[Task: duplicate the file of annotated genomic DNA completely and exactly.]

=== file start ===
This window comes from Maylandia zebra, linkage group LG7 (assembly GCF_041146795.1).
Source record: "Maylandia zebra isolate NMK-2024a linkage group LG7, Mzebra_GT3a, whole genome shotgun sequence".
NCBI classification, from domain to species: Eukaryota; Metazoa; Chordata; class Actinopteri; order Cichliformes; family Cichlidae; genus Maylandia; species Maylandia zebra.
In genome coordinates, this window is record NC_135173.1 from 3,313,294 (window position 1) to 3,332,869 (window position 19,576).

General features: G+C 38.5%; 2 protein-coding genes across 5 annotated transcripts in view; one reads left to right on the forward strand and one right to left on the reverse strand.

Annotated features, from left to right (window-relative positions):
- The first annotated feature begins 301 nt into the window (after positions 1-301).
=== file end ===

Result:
This window comes from Maylandia zebra, linkage group LG7 (assembly GCF_041146795.1).
Source record: "Maylandia zebra isolate NMK-2024a linkage group LG7, Mzebra_GT3a, whole genome shotgun sequence".
NCBI classification, from domain to species: Eukaryota; Metazoa; Chordata; class Actinopteri; order Cichliformes; family Cichlidae; genus Maylandia; species Maylandia zebra.
In genome coordinates, this window is record NC_135173.1 from 3,313,294 (window position 1) to 3,332,869 (window position 19,576).

General features: G+C 38.5%; 2 protein-coding genes across 5 annotated transcripts in view; one reads left to right on the forward strand and one right to left on the reverse strand.

Annotated features, from left to right (window-relative positions):
- The first annotated feature begins 301 nt into the window (after positions 1-301).